What are brand guidelines, and why are they important? When do you need them and what should be in them? – This article aims to try to answer these fundament questions about brand guidelines and help understand how they create a stronger brand and business model, so everyone can be singing off the same hymn sheet so to speak…
What are Brand Guidelines?
Brand Guidelines or brand books, style guides, brand standards, however you want to call them, are a guide to how your business communicates to its customer base. It sets out fundamental rules and guides about the business principles, ethos, the logo, colour palette, typography, imagery, photography, visual device, advertisement, stationery and wording. It acts as a flexible yet robust guide to helping you maintain a strong personality to your brand that will involve and aim your businesses interests at your intended audience.
Why are Brand Guidelines important?
Every company already has there own brand, even if they don’t know it, but without a guideline to help define it and keep it consistent among employees and outside sources it is difficult to maintain a brand which is strong and recognisable in the noise of today saturated markets.
Consistency as noted above, is important to maintain a strong brand, keeping everything with a similar tone, or design making sure it‘s more recognisable, with set rules and guides in place means its harder to stray off target.
It allows for more time, as without a guideline there is no substantial material to help with designing, time can be wasted on redoing design work or designs may go off on there own direction, weakening the overall brand. Templates save time as well, with a lot of the basic design work already set out, it can be a simple as just filling in the gaps with new content.
Brand Guidelines also give you something to support your argument with and something tangible to check back with and making sure the brand is being used correctly even if work is outsources.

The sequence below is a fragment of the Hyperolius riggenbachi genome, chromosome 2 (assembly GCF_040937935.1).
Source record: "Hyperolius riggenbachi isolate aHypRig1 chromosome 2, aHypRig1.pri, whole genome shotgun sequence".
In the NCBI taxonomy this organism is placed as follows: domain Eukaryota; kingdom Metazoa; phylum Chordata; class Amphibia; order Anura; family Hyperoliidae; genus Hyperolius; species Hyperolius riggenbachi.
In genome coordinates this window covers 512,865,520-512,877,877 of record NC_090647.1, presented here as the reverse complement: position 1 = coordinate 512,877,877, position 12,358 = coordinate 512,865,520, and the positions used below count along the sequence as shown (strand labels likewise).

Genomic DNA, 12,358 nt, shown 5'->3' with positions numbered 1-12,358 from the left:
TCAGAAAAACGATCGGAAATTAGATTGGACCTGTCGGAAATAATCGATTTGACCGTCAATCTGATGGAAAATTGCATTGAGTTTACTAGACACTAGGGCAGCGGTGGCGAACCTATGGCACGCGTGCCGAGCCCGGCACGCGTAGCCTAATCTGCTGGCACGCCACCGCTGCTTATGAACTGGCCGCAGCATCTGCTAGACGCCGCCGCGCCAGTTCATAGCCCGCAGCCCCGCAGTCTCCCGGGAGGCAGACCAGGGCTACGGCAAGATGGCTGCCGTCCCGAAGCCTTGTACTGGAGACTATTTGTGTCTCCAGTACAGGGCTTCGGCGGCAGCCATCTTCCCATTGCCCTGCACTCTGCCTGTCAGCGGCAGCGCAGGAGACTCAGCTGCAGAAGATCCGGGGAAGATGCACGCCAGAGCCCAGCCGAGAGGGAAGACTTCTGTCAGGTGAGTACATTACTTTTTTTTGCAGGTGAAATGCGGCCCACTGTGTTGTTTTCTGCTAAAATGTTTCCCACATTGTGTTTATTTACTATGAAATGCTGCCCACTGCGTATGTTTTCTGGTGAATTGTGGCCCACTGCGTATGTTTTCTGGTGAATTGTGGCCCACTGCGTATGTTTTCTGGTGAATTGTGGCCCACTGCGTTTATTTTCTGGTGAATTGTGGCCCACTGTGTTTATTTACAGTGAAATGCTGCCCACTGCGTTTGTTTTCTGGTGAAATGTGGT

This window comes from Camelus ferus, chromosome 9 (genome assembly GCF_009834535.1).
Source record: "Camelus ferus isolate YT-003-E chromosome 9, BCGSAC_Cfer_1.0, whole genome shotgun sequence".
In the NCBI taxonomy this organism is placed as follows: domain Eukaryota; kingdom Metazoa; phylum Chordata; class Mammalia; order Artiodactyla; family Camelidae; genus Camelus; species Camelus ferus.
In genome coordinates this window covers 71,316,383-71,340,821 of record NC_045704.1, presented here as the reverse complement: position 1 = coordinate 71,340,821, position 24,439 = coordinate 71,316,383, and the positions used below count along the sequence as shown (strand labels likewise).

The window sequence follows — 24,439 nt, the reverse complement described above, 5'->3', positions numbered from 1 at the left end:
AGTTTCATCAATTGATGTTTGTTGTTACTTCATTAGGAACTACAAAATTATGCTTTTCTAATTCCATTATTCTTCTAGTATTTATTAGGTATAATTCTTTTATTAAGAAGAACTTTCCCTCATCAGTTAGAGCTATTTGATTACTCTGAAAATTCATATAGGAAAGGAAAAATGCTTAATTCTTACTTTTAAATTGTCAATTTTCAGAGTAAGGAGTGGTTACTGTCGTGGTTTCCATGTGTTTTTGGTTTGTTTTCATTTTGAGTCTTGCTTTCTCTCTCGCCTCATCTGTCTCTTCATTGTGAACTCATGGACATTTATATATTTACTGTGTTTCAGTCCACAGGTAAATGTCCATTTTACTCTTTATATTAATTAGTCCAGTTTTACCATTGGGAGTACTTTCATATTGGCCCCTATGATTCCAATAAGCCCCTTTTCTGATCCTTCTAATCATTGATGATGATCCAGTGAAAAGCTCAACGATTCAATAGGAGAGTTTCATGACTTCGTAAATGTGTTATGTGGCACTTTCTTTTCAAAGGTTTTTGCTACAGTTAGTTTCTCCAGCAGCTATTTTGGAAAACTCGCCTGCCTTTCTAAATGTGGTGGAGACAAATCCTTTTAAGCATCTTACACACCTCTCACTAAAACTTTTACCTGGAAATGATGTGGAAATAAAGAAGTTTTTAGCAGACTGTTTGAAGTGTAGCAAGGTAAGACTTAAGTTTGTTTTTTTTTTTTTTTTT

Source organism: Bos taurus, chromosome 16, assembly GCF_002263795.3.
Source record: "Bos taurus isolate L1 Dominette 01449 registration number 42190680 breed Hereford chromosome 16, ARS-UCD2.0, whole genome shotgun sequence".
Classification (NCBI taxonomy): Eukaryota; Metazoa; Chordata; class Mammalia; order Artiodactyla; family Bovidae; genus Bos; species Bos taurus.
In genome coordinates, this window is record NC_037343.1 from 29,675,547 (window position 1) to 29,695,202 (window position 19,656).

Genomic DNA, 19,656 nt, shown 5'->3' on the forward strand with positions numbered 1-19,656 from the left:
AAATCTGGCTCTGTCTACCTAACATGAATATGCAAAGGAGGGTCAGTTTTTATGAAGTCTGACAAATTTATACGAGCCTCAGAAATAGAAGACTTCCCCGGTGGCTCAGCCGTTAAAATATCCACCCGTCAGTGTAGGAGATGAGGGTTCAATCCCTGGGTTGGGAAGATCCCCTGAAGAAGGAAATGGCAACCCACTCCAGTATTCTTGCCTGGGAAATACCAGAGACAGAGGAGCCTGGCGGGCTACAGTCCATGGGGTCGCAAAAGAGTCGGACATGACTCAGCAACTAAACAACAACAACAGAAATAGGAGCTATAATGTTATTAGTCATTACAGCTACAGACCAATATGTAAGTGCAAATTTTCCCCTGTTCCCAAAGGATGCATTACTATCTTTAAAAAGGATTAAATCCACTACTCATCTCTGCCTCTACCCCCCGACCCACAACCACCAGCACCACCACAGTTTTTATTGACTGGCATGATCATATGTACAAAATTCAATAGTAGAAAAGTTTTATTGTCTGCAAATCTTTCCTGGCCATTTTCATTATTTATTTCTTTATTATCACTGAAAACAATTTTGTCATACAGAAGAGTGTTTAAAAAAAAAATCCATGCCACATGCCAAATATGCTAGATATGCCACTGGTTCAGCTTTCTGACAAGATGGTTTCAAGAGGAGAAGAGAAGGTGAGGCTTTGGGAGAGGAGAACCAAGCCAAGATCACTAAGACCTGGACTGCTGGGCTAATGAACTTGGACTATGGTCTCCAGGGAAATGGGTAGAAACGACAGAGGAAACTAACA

When should you have Brand Guidelines?
Sooner rather then later is the simple answer, in a smaller business it might be okay without – say if your just the one person then its probably less essential because all the communication is coming from the same person so essentially its your personality adapted for your business. However, if the business grows to have more staff and as your business opens up to more channels of marketing communication, it becomes more and more apparent to have a brand guideline in place, to lay down the ground rules of your overall communication.
What should be included in a brand guideline?
First and foremost, a good guide is, well a guide; you have to make rules and some boundaries, but also keep it flexible enough to move forward and change and develop as the company changes and develops. This said here are some of the key areas a brand guideline will include:
Business Overview – its vision, personality, values and history.
Mission statement – include what your business wishes to achieve and maintain and promise to its customers.
Tone of voice – a brief description to how the company should represent tone of voice, this may also includes associating words (word banks), to help keep a consistency across different written content.
Logo Usage – how the logo should be displayed, size restrictions, space restrictions, colours to use and how it displays on different background and on different colours, as well as what not to do with the logo.
Colour palette – what colours are used in the brand with breakdowns and even hierarchy of colours.
Type style – the fonts and styles of elements such as headers, sub headers, paragraphs, small text (copyright text for example) and quotes should be considered, along with size ratios to each other.
Image style – The style of images should be explained and examples of photography or illustration provided to get the general feel of the style. Usually Brand Guidelines are accompanied with a band of general images that may be used along side the literature.
Templates – usually starting with business stationery such as business cards, letterheads and compliments slips, these should be designed with the logo and brand in mind and set out as examples on the guidelines.
Additional templates for other literature such advertisements, posters, brochures, leaflets, POS, and even web based layout can all be included depending on the type of business and complexity you wish for your templates. But keep in mind, it’s a guide and it needs to be flexible, rules can be adapted and creativity still needs to play a key part to make sure your brand shows its own individuality.